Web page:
(Reuters) — A global climate alliance of insurers must make its membership rules less prescriptive or risk falling apart, the head of Lloyd’s of London said after political pressure from some U.S. states prompted some firms to leave.
The UN Environment Program said on Wednesday that “recent discussions within the US” had been behind four insurers leaving the UN-convened Net-Zero Insurance Alliance in recent months.
In response, Lloyds chief executive John Neal told Reuters the exits should lead to a rethinking of what it means to be a member of the group.
“There are five targets, and you have 12 months to meet one of them and 36 months to meet three of them. NZIA needs to take a fresh look at what their targets are or the alliance will fall apart.”;
Mr. Neal added that Lloyd’s met the NZIA’s requirements and had no plans to close. “We don’t need to precipitate this,” he said.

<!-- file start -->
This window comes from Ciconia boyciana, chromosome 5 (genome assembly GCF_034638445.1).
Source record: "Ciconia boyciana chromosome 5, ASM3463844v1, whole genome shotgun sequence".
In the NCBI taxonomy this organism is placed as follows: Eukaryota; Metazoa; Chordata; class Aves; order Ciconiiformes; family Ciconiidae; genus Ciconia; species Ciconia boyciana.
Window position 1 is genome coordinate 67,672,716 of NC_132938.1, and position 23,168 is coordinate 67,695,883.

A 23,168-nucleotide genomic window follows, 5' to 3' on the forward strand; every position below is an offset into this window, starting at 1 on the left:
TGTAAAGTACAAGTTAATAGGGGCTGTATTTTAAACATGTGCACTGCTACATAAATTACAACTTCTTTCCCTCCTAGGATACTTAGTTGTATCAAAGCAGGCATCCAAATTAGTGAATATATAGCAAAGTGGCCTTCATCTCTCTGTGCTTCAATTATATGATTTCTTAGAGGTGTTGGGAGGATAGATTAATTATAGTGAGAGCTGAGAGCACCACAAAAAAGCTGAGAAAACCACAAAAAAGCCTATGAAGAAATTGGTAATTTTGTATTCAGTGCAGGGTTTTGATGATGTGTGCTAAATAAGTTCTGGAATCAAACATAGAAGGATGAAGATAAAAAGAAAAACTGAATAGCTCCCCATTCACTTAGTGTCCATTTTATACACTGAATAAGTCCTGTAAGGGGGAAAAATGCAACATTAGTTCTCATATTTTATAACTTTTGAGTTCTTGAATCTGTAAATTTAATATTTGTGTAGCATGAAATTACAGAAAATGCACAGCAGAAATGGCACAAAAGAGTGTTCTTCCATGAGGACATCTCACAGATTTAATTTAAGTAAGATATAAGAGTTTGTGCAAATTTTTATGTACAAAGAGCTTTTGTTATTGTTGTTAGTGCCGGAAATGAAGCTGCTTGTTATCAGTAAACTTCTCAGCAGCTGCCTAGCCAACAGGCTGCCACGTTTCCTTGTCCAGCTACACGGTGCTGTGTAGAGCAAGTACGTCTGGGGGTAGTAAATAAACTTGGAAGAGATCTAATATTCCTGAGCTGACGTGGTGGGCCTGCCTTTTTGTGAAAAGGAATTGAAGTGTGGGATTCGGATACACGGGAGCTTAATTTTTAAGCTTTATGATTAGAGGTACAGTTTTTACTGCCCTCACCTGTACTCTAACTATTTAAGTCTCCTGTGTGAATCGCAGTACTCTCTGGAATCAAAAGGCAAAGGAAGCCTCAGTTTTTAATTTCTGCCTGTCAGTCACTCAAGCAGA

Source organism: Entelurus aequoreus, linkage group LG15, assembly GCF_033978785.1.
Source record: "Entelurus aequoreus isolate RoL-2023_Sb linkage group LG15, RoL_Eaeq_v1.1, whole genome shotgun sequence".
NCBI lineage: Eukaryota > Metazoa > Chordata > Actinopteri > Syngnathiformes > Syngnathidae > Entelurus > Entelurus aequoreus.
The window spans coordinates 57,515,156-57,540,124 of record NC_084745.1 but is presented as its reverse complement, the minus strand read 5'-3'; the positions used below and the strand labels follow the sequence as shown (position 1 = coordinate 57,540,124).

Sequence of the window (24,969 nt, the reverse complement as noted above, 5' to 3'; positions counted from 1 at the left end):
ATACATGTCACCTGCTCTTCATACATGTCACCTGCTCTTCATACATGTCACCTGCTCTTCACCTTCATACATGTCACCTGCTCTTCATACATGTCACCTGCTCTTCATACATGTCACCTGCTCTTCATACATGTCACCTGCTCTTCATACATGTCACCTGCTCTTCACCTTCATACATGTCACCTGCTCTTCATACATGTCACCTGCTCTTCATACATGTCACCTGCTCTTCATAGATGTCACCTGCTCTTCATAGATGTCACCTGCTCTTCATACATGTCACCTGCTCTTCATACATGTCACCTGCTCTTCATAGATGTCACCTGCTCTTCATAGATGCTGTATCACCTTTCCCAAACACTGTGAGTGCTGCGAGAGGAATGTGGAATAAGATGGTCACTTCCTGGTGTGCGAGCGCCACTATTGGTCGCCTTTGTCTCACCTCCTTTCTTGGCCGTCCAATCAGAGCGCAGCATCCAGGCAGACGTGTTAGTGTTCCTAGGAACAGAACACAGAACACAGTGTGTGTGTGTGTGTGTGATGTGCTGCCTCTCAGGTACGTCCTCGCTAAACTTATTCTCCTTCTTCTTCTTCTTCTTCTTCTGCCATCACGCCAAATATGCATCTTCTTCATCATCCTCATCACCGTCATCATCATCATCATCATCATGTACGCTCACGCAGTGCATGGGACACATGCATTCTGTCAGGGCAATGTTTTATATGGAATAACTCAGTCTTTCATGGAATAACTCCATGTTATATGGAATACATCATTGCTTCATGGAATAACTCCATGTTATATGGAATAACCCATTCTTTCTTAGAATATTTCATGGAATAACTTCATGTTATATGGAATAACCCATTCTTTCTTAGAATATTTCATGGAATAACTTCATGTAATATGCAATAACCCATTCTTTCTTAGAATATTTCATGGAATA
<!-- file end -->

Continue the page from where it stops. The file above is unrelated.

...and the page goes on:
Signatories to NZIA, part of the Glasgow Financial Alliance for Net-Zero set up by UN climate envoy Mark Carney, will hold a call on Thursday to discuss the situation in the US and NZIA’s options, including whether to “continue or wind down it,” said a source familiar with the matter.
That conversation will be followed by a meeting of the group’s steering committee, chaired by Renaud Guidee, Axa’s group chief risk officer, said the source, speaking on condition of anonymity because of the sensitivity of the matter.
An NZIA spokesperson did not immediately respond to a request for comment.
Reinsurer Swiss Re joined Munich Re, Zurich Insurance and Hannover Re on Monday to exit NZIA. All four have significant US operations.
This month, 23 U.S. attorneys general told NZIA members that the group’s goals and demands appeared to violate both federal and state antitrust laws. They gave insurers a month to respond in a May 15 letter seen by Reuters.
They also accused insurance companies of colluding “to advance an activist climate agenda” that had “severely harmful effects” on residents of their states.